For Drs. Lisa and Paul Baron, it wasn’t exactly love at first sight — more like love at first smile.

Paul Baron, a medical student at Boston University in the early 1980s, said he followed Lisa, then a nursing student, into a hospital linen closet because she smiled at him.

“The day before, I knew she had braces on. I thought that was kind of unusual for a college kid to have braces,” Baron said. “And this girl who smiled at me didn’t have braces. You know that first time you meet someone and then you meet them again and you’re not sure if it’s the same person? And so I walked in and said, ‘Didn’t I meet you yesterday?’ She said yes. I said, ‘Didn’t you have braces on yesterday?’ And she said, ‘You’re the first one who noticed! I had them off this morning.’ ”

“I was smiling at everyone and he thought I was smiling at him,” she said.

The Barons, both physicians in Charleston now, married in 1984. They have three children and work together in the same medical office in West Ashley. They’re just one of many couples who met, married and now work side by side in the Lowcountry medical community.

“We’ve never not worked together,” Lisa Baron said. “At work, it’s work. It’s professionalism. At home, we try to separate it and be at home and try to make it two different worlds. Sometimes it’s easier than other times, but we try to maintain that.”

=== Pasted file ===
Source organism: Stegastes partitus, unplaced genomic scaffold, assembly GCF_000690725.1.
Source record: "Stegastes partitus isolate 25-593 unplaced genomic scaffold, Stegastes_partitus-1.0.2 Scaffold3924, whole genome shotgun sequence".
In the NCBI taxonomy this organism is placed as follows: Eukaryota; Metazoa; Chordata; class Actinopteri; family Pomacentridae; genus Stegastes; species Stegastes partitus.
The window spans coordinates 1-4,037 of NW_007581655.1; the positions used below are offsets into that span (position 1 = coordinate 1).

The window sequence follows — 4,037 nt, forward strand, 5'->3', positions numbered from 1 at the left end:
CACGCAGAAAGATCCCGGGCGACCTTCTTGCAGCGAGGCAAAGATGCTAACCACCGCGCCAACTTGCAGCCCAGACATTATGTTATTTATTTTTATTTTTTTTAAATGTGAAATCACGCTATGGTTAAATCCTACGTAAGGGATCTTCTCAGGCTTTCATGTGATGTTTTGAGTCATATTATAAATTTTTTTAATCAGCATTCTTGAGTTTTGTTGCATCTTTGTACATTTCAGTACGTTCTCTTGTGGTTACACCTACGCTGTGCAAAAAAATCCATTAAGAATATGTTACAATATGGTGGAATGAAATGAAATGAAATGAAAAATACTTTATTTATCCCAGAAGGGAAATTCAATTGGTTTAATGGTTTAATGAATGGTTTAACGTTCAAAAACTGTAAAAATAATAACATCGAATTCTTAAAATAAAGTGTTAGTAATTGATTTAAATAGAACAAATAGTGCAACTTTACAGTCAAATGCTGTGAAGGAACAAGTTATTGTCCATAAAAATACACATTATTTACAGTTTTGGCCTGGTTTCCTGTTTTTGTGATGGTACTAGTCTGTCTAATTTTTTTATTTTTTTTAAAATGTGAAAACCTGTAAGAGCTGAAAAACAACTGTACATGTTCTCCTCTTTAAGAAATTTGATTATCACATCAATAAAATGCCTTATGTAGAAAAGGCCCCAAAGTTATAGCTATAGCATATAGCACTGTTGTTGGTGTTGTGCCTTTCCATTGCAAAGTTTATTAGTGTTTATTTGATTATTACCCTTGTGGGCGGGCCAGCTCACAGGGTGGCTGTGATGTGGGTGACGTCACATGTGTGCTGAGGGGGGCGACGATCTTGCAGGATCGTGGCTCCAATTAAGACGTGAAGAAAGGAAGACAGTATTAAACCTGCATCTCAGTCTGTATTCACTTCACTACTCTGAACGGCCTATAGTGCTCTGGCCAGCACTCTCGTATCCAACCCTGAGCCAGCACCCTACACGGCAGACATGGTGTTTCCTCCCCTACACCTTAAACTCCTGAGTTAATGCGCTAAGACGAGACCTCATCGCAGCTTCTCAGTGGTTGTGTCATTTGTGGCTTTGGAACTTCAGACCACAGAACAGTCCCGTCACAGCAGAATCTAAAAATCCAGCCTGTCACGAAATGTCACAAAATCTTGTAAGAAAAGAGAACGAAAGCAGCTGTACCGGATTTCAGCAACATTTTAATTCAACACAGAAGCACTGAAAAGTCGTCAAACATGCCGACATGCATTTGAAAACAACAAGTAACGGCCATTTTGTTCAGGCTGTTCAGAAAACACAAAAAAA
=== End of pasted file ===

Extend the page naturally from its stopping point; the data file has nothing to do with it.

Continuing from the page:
That work-life balance also is one of the bigger challenges for Elisha Brownfield and Ben Clyburn, both doctors at the Medical University of South Carolina. Brownfield and Clyburn met during residency training in Winston-Salem in 1990. They married in 1993.

“He was very outgoing, a very good storyteller,” she said of their early relationship. “And plus he was very funny. He made me laugh. He still makes me laugh.”

Brownfield and Clyburn are raising five daughters in Charleston.

“We always wanted at least three,” she said. “I don’t remember specifically talking about five. It just happened.”

Love in the hospital hallways isn’t exclusive to doctors. Jennifer Stayton, a nurse at Trident Medical Center, met her husband, Cort, a police officer, when he escorted a patient to the emergency room in 2005. “One of the nurses gave him my phone number and … that’s all she wrote,” Stayton said.

Cort Stayton proposed the following year during a holiday party at the hospital. Their son, Bradley, is 3 years old.

“It was a fate thing,” she said.

But it’s actually fairly common for people to fall in love at work. According to a study published Wednesday, 39 percent of workers say they have dated a coworker at least once. Thirty percent of those relationships resulted in marriage.

The health care industry ranks among the top five for office romance, the study found.

Brownfield said it helps that her husband also is a doctor. He understands the intensity of working in a hospital. But there are downsides, too, she conceded.

“We have a tendency to talk about work a lot,” Brownfield said. “If you work together, that can bleed over into the rest of your life.”

At the dinner table, Brownfield said her daughters often let their parents know when they’ve had enough medical chatter.

“They say, ‘Can we go back to speaking English?’ ”